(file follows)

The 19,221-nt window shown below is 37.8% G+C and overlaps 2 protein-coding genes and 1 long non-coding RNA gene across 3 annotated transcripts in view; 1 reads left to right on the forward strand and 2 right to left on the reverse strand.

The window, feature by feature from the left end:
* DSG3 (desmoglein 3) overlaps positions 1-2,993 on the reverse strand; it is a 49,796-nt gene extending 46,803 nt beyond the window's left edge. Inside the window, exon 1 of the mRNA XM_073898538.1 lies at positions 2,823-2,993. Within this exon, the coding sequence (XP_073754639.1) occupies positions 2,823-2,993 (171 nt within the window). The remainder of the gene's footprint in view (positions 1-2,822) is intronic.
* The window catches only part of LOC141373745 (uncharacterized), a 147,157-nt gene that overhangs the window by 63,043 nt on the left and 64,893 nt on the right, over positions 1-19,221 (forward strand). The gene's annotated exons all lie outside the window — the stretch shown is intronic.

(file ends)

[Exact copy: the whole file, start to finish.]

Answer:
The 19,221-nt window shown below is 37.8% G+C and overlaps 2 protein-coding genes and 1 long non-coding RNA gene across 3 annotated transcripts in view; 1 reads left to right on the forward strand and 2 right to left on the reverse strand.

The window, feature by feature from the left end:
* DSG3 (desmoglein 3) overlaps positions 1-2,993 on the reverse strand; it is a 49,796-nt gene extending 46,803 nt beyond the window's left edge. Inside the window, exon 1 of the mRNA XM_073898538.1 lies at positions 2,823-2,993. Within this exon, the coding sequence (XP_073754639.1) occupies positions 2,823-2,993 (171 nt within the window). The remainder of the gene's footprint in view (positions 1-2,822) is intronic.
* The window catches only part of LOC141373745 (uncharacterized), a 147,157-nt gene that overhangs the window by 63,043 nt on the left and 64,893 nt on the right, over positions 1-19,221 (forward strand). The gene's annotated exons all lie outside the window — the stretch shown is intronic.